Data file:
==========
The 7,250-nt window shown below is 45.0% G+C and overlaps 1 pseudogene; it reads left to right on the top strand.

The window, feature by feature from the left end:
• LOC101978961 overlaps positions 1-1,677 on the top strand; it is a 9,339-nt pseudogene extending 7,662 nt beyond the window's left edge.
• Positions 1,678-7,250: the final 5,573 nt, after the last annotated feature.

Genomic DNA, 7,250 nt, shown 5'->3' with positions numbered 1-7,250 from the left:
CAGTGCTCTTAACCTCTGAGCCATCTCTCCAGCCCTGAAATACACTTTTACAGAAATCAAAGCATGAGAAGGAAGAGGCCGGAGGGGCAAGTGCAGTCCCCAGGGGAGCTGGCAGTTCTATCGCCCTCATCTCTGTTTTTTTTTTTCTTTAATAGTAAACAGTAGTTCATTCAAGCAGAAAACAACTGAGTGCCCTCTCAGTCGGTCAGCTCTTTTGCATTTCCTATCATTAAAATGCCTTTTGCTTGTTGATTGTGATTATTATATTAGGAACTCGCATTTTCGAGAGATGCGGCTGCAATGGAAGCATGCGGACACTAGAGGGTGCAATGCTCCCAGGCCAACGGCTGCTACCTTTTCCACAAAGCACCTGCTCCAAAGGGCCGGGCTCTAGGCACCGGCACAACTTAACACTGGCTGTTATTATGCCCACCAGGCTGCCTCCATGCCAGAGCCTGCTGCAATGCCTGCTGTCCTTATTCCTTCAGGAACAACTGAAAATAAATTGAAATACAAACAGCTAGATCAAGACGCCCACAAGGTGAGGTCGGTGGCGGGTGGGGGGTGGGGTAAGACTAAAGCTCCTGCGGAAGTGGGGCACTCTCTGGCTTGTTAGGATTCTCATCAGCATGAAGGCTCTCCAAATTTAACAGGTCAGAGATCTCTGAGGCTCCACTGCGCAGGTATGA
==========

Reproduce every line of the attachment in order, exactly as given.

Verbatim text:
The 7,250-nt window shown below is 45.0% G+C and overlaps 1 pseudogene; it reads left to right on the top strand.

The window, feature by feature from the left end:
• LOC101978961 overlaps positions 1-1,677 on the top strand; it is a 9,339-nt pseudogene extending 7,662 nt beyond the window's left edge.
• Positions 1,678-7,250: the final 5,573 nt, after the last annotated feature.

Genomic DNA, 7,250 nt, shown 5'->3' with positions numbered 1-7,250 from the left:
CAGTGCTCTTAACCTCTGAGCCATCTCTCCAGCCCTGAAATACACTTTTACAGAAATCAAAGCATGAGAAGGAAGAGGCCGGAGGGGCAAGTGCAGTCCCCAGGGGAGCTGGCAGTTCTATCGCCCTCATCTCTGTTTTTTTTTTTCTTTAATAGTAAACAGTAGTTCATTCAAGCAGAAAACAACTGAGTGCCCTCTCAGTCGGTCAGCTCTTTTGCATTTCCTATCATTAAAATGCCTTTTGCTTGTTGATTGTGATTATTATATTAGGAACTCGCATTTTCGAGAGATGCGGCTGCAATGGAAGCATGCGGACACTAGAGGGTGCAATGCTCCCAGGCCAACGGCTGCTACCTTTTCCACAAAGCACCTGCTCCAAAGGGCCGGGCTCTAGGCACCGGCACAACTTAACACTGGCTGTTATTATGCCCACCAGGCTGCCTCCATGCCAGAGCCTGCTGCAATGCCTGCTGTCCTTATTCCTTCAGGAACAACTGAAAATAAATTGAAATACAAACAGCTAGATCAAGACGCCCACAAGGTGAGGTCGGTGGCGGGTGGGGGGTGGGGTAAGACTAAAGCTCCTGCGGAAGTGGGGCACTCTCTGGCTTGTTAGGATTCTCATCAGCATGAAGGCTCTCCAAATTTAACAGGTCAGAGATCTCTGAGGCTCCACTGCGCAGGTATGA